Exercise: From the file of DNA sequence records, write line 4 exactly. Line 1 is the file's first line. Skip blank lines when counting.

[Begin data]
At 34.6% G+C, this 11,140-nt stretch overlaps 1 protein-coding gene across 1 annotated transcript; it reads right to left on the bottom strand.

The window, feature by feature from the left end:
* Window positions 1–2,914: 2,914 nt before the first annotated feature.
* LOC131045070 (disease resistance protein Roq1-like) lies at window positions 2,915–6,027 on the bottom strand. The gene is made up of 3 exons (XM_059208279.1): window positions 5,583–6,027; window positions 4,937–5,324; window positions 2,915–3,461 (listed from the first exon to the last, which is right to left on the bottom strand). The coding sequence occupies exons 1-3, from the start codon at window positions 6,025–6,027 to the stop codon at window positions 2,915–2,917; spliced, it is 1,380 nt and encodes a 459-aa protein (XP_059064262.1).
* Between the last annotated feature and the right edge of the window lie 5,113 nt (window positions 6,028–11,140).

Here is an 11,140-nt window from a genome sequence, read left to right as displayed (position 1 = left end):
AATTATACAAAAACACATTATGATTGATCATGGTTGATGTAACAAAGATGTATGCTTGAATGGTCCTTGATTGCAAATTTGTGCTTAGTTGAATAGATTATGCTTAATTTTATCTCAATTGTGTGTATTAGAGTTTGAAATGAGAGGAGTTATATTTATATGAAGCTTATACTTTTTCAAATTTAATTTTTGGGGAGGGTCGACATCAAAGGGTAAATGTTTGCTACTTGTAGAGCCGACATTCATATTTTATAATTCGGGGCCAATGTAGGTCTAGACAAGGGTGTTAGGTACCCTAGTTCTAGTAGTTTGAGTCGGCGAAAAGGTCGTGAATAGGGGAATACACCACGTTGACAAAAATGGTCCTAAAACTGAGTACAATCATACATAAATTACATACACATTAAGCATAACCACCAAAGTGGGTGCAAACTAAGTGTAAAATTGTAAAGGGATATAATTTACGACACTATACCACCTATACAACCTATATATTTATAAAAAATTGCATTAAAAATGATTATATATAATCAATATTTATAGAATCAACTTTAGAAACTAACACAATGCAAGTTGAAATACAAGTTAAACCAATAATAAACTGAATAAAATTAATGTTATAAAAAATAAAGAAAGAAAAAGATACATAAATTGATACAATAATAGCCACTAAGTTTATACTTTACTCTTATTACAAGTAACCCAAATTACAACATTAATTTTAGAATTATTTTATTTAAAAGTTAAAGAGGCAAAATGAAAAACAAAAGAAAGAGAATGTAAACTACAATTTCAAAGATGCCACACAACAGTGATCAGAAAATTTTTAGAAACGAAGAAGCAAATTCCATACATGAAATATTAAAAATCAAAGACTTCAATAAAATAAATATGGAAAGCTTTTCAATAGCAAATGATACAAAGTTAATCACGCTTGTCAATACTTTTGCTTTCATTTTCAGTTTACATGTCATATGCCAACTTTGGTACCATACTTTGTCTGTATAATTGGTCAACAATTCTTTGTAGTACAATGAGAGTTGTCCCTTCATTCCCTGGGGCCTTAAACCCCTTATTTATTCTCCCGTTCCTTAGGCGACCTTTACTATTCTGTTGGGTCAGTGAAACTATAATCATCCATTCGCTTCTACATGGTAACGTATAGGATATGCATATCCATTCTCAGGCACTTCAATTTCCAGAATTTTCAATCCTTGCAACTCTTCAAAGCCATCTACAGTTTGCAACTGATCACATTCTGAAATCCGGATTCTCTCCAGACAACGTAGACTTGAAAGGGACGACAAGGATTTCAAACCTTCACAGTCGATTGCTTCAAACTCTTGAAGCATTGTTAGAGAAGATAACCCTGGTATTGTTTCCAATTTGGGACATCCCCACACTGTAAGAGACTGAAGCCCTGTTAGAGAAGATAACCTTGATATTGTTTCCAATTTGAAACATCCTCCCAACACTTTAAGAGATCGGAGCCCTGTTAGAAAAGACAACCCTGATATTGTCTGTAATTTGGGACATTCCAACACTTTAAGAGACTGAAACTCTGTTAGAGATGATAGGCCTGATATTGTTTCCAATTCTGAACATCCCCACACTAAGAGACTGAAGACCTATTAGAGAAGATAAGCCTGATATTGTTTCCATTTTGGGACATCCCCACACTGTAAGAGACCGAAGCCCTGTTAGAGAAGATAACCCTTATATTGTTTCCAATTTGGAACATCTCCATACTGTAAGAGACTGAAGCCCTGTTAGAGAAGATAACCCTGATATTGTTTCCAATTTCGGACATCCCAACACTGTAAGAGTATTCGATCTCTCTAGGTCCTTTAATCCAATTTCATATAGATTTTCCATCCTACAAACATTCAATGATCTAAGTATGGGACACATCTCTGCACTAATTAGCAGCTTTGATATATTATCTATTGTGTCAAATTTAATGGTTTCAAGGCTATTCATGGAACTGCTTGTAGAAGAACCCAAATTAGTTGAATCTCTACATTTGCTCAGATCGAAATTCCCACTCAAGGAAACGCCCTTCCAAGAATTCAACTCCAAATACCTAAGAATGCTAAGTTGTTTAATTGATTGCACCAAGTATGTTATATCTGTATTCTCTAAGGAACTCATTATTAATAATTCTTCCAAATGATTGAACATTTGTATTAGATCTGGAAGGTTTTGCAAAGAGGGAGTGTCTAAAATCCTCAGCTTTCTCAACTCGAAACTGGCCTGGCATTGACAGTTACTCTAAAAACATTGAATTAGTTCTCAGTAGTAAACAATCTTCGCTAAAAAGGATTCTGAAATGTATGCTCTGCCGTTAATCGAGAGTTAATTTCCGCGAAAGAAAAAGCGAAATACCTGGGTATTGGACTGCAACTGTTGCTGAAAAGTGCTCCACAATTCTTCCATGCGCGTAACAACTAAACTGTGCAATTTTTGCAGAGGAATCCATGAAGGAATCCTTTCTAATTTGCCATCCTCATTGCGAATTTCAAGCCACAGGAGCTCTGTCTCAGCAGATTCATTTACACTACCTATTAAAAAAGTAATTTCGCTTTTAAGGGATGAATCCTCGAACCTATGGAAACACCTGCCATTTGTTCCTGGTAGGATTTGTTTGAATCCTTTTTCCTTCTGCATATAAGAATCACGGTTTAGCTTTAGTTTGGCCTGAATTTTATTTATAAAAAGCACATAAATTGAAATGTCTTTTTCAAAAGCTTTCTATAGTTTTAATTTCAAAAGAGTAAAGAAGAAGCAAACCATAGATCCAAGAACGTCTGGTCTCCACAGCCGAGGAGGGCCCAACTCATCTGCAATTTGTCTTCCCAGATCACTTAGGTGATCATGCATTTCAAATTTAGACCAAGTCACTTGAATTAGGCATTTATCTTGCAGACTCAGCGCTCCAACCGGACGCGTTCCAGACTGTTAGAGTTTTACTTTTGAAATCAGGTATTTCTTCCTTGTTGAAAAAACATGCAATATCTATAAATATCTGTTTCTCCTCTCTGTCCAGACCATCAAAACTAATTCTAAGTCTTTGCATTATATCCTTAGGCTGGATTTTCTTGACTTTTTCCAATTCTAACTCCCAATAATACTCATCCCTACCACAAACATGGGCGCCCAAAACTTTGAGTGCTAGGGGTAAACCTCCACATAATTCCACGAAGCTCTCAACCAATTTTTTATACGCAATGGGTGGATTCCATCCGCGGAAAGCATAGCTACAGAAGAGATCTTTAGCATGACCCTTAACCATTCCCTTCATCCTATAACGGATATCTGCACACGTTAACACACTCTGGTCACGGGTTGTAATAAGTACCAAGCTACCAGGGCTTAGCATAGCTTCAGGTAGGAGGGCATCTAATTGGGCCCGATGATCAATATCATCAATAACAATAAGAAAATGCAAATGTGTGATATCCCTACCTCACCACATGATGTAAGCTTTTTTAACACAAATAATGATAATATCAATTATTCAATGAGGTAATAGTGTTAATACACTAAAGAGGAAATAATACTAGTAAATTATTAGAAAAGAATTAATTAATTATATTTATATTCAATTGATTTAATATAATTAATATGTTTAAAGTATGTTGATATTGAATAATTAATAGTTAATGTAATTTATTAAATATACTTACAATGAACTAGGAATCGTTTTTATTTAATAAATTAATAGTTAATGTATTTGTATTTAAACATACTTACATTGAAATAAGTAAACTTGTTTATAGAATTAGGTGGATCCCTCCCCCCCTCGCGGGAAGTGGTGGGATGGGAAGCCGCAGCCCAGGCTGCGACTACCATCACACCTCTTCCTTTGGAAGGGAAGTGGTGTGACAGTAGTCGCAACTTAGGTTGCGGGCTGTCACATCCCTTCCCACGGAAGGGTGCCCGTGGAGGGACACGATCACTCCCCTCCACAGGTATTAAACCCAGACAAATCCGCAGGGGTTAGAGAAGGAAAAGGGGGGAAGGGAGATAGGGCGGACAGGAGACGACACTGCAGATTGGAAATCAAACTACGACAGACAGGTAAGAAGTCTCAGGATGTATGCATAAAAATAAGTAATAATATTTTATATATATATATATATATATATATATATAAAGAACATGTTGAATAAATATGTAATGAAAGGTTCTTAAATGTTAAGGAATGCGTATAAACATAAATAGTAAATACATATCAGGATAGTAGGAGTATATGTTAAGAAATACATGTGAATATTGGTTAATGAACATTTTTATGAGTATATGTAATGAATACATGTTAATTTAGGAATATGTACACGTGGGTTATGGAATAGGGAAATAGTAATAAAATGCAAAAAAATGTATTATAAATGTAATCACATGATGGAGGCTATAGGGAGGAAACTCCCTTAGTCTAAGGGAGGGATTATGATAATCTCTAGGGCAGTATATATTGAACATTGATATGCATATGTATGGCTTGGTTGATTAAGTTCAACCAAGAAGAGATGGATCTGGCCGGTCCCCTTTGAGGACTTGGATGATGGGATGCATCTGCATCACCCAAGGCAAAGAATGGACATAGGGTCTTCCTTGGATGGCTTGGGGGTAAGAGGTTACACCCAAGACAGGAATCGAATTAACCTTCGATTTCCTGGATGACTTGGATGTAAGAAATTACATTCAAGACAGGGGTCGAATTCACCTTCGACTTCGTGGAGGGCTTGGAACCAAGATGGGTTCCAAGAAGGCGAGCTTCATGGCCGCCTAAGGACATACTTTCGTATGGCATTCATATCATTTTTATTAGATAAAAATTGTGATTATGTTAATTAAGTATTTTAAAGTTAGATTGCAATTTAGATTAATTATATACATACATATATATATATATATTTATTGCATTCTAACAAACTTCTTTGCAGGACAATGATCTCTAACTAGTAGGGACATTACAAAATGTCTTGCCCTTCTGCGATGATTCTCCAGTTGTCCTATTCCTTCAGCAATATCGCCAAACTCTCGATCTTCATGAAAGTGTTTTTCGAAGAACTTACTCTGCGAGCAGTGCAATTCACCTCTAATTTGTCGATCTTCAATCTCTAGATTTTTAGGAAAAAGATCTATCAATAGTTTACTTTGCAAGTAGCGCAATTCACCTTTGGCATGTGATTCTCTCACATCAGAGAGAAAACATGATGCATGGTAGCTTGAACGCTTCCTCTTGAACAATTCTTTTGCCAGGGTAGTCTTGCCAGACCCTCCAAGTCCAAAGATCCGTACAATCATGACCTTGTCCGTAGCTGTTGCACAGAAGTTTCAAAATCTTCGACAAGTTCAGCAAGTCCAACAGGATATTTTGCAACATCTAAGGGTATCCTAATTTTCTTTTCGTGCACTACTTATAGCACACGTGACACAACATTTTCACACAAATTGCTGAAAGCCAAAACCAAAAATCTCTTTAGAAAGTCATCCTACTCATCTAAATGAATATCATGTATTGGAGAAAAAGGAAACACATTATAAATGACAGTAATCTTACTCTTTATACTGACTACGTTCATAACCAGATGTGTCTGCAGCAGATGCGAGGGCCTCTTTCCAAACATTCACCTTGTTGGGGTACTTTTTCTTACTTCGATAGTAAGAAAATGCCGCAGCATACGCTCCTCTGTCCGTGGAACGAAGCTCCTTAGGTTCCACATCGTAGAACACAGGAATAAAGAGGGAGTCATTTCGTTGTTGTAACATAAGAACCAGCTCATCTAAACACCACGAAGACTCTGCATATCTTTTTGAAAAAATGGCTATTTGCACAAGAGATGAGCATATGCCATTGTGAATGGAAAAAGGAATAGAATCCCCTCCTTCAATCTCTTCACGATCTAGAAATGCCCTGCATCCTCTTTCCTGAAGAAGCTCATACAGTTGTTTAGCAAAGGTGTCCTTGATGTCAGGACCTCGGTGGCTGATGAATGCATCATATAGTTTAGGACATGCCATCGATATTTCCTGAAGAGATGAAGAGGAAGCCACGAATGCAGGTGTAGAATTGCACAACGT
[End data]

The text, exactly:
* LOC131045070 (disease resistance protein Roq1-like) lies at window positions 2,915–6,027 on the bottom strand. The gene is made up of 3 exons (XM_059208279.1): window positions 5,583–6,027; window positions 4,937–5,324; window positions 2,915–3,461 (listed from the first exon to the last, which is right to left on the bottom strand). The coding sequence occupies exons 1-3, from the start codon at window positions 6,025–6,027 to the stop codon at window positions 2,915–2,917; spliced, it is 1,380 nt and encodes a 459-aa protein (XP_059064262.1).